About Me

Headshot of William DoaneA friend of mine commented, after 15 years, that he’d finally figured out what it was about me that he liked. I wasn’t sure whether to be pleased that there was something he liked, or to be disappointed that it took him so many years to figure it out. Either way, what he said struck a chord and so I share it with you.

“You know how to recognize quality, and you press yourself and everyone around you toward it.”

During the summer of 2007, another friend commented, “you immediately find the flaws in things, but you go beyond that. You suggest ways to fix the flaws, too. And not just one way, but two or three ways to do it better, and all before anyone else realizes there’s even a problem.”

Both sentiments, I’d like to think, are true and I wish I’d thought to say them about myself years ago.

A lifetime ago, while I was a student at Hampshire College, I was accused by a dear friend of being too complex to get along with. I thought about that for a long time and didn’t like that I could be perceived that way. I understood that others sometimes seemed frustrated with the level of precision to which I tried to adhere, but I tended to think of myself as overwhelmingly consistent, driven by a simple set of principles. So, I distilled my thinking into an elegant set of rules that provided insight into my personality and my expectations for anyone who was interested. My close friends recite them to this day:

  1. If you’re going to break the rules, don’t be obnoxious about it.
  2. Don’t disappoint me.
  3. Be aware.

(For those keenly interested, I’ve been willing to expand upon #2 and #3.)

I realize that I am a demanding person, but not unreasonable, I think. I demand that my friends be aware of their influence, of their communities, and of the world. I demand that they be engaged, both intellectually and practically. I demand that they be willing to improve themselves and their communities and, ideally, to help me do the same.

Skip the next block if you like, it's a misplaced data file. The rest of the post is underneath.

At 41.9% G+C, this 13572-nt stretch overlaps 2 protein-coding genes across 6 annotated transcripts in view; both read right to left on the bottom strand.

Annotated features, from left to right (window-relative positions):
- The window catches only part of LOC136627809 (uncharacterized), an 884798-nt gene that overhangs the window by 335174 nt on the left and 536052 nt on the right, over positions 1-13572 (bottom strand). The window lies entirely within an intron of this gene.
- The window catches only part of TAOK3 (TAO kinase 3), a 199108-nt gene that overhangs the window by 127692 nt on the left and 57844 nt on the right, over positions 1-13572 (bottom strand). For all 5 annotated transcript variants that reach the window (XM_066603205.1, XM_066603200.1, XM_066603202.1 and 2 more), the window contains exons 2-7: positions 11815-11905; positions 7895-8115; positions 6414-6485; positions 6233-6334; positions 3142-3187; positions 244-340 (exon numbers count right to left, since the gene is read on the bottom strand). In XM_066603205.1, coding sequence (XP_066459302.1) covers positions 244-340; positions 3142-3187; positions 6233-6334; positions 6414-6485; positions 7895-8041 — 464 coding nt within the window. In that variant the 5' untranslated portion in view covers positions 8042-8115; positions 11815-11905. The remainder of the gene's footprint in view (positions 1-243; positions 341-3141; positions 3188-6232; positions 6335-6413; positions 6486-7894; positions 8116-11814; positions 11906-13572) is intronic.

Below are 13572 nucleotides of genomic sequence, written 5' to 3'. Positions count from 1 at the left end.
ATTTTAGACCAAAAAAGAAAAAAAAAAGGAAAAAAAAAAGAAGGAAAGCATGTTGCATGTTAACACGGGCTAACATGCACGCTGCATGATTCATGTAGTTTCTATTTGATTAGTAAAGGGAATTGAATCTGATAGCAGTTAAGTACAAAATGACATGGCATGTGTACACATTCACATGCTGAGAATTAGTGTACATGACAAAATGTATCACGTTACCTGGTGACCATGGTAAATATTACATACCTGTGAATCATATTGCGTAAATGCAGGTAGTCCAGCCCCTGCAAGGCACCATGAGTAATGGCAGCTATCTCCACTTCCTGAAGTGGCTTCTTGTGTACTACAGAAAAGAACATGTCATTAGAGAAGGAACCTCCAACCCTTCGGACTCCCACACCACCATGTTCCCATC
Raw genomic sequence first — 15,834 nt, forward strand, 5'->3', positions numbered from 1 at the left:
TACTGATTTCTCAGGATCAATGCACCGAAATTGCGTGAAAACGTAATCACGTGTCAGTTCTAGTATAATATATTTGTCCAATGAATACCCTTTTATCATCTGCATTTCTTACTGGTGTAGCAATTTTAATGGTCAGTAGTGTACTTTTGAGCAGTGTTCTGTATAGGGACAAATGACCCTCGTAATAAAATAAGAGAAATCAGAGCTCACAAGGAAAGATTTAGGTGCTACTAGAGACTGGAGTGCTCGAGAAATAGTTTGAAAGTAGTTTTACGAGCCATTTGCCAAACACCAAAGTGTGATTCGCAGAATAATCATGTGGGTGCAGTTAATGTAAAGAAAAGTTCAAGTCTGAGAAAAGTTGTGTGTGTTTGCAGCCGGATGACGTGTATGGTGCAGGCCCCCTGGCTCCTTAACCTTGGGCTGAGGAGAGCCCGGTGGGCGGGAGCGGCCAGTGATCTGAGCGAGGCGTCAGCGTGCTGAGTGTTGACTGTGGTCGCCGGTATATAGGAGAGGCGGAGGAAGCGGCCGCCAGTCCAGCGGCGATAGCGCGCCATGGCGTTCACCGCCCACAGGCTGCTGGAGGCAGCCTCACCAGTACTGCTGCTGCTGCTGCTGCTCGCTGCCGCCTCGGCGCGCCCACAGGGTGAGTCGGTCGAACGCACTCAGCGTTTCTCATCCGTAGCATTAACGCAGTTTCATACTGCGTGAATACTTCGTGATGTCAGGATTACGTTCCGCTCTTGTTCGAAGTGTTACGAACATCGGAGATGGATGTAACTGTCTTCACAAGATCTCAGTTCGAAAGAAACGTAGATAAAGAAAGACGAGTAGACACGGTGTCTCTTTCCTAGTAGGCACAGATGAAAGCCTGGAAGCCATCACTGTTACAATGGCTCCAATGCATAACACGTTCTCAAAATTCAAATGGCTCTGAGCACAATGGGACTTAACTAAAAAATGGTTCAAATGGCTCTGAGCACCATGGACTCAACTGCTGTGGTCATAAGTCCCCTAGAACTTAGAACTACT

At the heart of my world view are the following questions:

  1. How will this make me better at what I do?
  2. How will this make my charges (students, e.g.) better at what they do?
  3. How will this make my community better?

If I can’t articulate answers to those questions, then I need to reconsider carefully the work I’m doing or requiring others to do. I wish more people would use these measures as the standard for taking action.

I long ago adopted a policy of giving everything I can afford to give, never expecting to get it back, and never giving anything I couldn’t afford. After the mitzvah, everything else is a bonus.

This blog is an attempt to capture some of the ideas I have on quality, on teaching, on community, and on the practical tools we’re all using. As a side benefit to me, this blog will give me the opportunity to refine my writing. I hope that it will also challenge you to think carefully about how you approach the world and what you’re willing to do to make yourself and your communities better.


What will you improve today?